• The Angels promoted catcher Jeff Mathis to the big leagues over the weekend. Mathis, a first-rounder in 2001, rebounded from an awful 2004 season offensively at Double-A Arkansas to bat .282-15-57 in 35 5 at-bats at Triple-A Salt Lake this season.
• The Phillies sent their former pitching coach, Johnny Podres, to work with struggling righthander Gavin Floyd at Triple-A Scranton/Wilkes-Barre, and so far the results have been positive. In his last start, Floyd allowed just one run on four hits over seven innings. A scout who witnessed that performance said: "He was pretty close to where he was in spring training. He wasn't quite as good. But I'd seen him pitch badly three times before that, so we'd lowered our rating on him. After that outing, the one thing it showed me was that, as long as his arm is healthy, it's in there. And he looks healthy. We'd still love to get our hands on him. I'll tell you that. He'd be a real good guy to take a risk on."
• With a glut of solid middle-infield prospects in the Seattle system, the Mariners gave 2003 first-round pick Adam Jones his first career start in center field on Sunday. Jones, 20, did not have a ball hit to him and went 2-for-5 with a double in Double-A San Antonio’s 6-4 win over Tulsa. According to Missions manager Dave Brundage, the move may not be a permanent one.
“His first priority is shortstop, but he’s a very talented young man–very athletic,” Brundage said. “We’re maybe giving him an opportunity to get to the big leagues sooner. We’ve been working him out there for the last three weeks or so, and we’ll run him out there once or week to see what happens. It can’t hurt.” Jones is batting .319/.383/.460 in 163 at-bats since being promoted from high Class A Inland Empire.
• Far less heralded than fellow closers Craig Hansen and Joey Devine in the 2005 draft class, Will Startup is having a nice debut at low Class A Rome. The 21-year-old lefthander earned his second save of the season by throwing two scoreless innings in a victory against Greeneville. The fifth-round pick out of Georgia is now 1-1, 1.71 with 20 strikeouts and five walks in 26 innings. While he is closing now, his future is likely as a set-up man as Devine will probably remain ahead of him on the organization's closer depth chart.
• Righthander Jeff Gilmore is starting to look like an intriguing sleeper after being drafted out of Stanford in the 31st round this June. Despite giving up three home runs Sunday, Gilmore yielded just four runs over seven innings in short-season Everett's 6-5 win against Yakima. He improved to 4-0, 2.86 with 36 strikeouts and just four walks in 35 innings in the Northwest League.
• Rangers catcher Taylor Teagarden, a third-round pick in June out of Texas, is recovering from his 0-for-14 start to his pro career at short-season Spokane. Teagarden went 2-for-3 with a homer Sunday and is now 7-for-13 with three homers over his last five games. He has raised his average from .050 to .242 during that span.
• Whether Brandon Snyder's future is at third base or at catcher is still unclear, but the kid can hit. The Orioles' first-rounder in June went 3-for-5 yesterday with two homers to raise his season total to eight, as he helped Bluefield defeat Pulaski 9-4. The 18-year-old is hitting .302/.422/.594 in the Rookie-level Appalachian League. He also has 24 walks and just 24 strikeouts.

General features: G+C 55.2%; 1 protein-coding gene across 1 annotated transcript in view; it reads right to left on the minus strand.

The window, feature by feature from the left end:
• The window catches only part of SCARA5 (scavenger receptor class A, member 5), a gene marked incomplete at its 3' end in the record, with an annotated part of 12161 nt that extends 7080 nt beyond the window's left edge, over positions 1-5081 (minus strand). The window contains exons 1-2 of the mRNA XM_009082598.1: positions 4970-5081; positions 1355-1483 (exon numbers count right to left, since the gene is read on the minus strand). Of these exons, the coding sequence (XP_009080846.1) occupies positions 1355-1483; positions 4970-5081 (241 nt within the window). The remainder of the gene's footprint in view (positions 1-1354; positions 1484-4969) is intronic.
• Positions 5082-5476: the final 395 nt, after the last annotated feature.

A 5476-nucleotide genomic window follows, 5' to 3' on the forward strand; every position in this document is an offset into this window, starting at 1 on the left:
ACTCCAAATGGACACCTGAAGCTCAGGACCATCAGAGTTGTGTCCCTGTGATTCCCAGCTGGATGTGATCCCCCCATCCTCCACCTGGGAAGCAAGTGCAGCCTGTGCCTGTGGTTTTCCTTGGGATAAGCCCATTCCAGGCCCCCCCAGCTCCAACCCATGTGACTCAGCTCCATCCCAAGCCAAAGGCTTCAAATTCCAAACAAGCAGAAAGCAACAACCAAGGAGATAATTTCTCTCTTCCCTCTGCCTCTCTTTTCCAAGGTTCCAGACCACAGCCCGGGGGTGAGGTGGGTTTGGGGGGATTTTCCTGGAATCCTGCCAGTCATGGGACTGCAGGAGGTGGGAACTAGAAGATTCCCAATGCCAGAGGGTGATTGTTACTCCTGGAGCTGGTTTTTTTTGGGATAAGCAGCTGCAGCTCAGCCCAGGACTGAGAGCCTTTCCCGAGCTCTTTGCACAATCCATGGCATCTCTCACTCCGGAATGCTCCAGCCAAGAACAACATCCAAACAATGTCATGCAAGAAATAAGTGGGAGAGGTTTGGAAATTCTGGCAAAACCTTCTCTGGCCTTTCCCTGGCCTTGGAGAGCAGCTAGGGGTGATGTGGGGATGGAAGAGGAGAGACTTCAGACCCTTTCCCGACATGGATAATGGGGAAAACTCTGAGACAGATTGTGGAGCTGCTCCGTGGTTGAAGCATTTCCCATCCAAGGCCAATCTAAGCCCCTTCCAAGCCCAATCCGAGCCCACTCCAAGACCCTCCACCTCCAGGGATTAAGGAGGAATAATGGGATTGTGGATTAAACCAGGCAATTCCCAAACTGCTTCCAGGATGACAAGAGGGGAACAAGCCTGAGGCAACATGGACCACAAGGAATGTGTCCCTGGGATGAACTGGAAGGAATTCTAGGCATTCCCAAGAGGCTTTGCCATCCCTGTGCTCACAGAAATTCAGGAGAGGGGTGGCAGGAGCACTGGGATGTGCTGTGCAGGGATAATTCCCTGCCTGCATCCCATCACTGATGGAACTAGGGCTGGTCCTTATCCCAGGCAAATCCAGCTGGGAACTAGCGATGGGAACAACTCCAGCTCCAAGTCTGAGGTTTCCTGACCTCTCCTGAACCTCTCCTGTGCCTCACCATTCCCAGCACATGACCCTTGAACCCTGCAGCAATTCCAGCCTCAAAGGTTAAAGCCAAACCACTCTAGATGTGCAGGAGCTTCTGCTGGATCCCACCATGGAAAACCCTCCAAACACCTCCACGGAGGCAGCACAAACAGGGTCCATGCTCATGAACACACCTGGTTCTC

• In his second year in the Rookie-level Pioneer League, White Sox outfielder Daron Roberts might be making progress at the plate. The 12th-round pick in 2004 out of UC San Bernardino went 4-for-6 with a pair of solo home runs in Great Falls' 7-6 loss Ogden. Roberts hit just three homers in 139 at-bats last year at Great Falls, but he has doubled that total in 168 at-bats this season. He is batting .274, up 22 points from his debut season.
• Angels second baseball Howie Kendrick has shown no sign of slowing down since a promotion to Double-A Arkansas. Currently riding a 13-game hitting streak in which he is batting .426 (23-for-54), Kenrick is batting .349-3-22 in 26 games for the Travelers.
• Named the best relief prospect in the California League in BA's Best Tools survey, Rockies righthander Jim Miller has also established himself as one of the top relievers in the Texas League since an early August promotion. In six appearances for Double-A Tulsa, the 2004 eighth-round pick has picked up a win and two saves while firing five and a third shutout innings, allowing just two hits and three walks while striking out seven.
• Athletics catcher Jeremy Brown had a career-best day on Saturday, blasting three home runs in Double-A Midland's 17-3 thrashing of Springfield. Best known as the much-debated pick from the "Moneyball" draft, the 25-year-old Brown is batting .264/.360/.475 in 337 at-bats.
• The Cardinals promoted 2004 first-round pick Tyler Green to high Class A Palm Beach over the weekend, and the former Georgia Tech star made an immediate impact in the Florida State League, going 5-for-13 with a home run and four runs scored.
• The highest pick from the 2005 draft who is signed and playing, Seattle catcher Jeff Clement, selected third overall, has struggled in his pro debut. Clement blasted his first professional home run on Friday for Low Class A Wisconsin, but is hitting just .211/.362/.289 in 36 at-bats for the Timber Rattlers.
• Because he was 23 when drafted, Cardinals seventh-rounder Nick Stavinoha is expected to move quickly, and he’s hit the ground running at low Class A Quad Cities. Stavinoha hit a pair of home runs and drove in three in the Swing’s 8-3 loss to Peoria on Friday and is batting .357/.411/.532 in 171 at-bats.
• In his 10th professional appearance, Padres supplemental first-round pick Cesar Ramos pitched a seven-inning complete game, allowing two runs on seven hits while striking out six in low Class A Fort Wayne's 9-2 win over South Bend on Sunday afternoon.
• Marlins outfielder Greg Burns hit his first professional home run on Sunday as short-season Jamestown dropped a 5-3 decision to Mahoning Valley. A 2004 third-round pick who has been compared to Kenny Lofton, Burns is batting .266-1-10 with 14 stolen bases for the Jammers, but has recorded 70 strikeouts in 192 at-bats.
• Signed to a $500,000 bonus last year, Red Sox outfield Luis Soto is beginning to show signs of life after batting just .212-0-10 in 23 games for low Class A Greenville. Now playing for short-season Lowell, the 19-year-old Dominican launched a pair of home runs on Saturday and drove in five in a 12-7 loss to Oneonta. Soto, who has 10 RBIs in his last three games for the Spinners, is batting .314/.387/.463 in 188 at-bats since the demotion.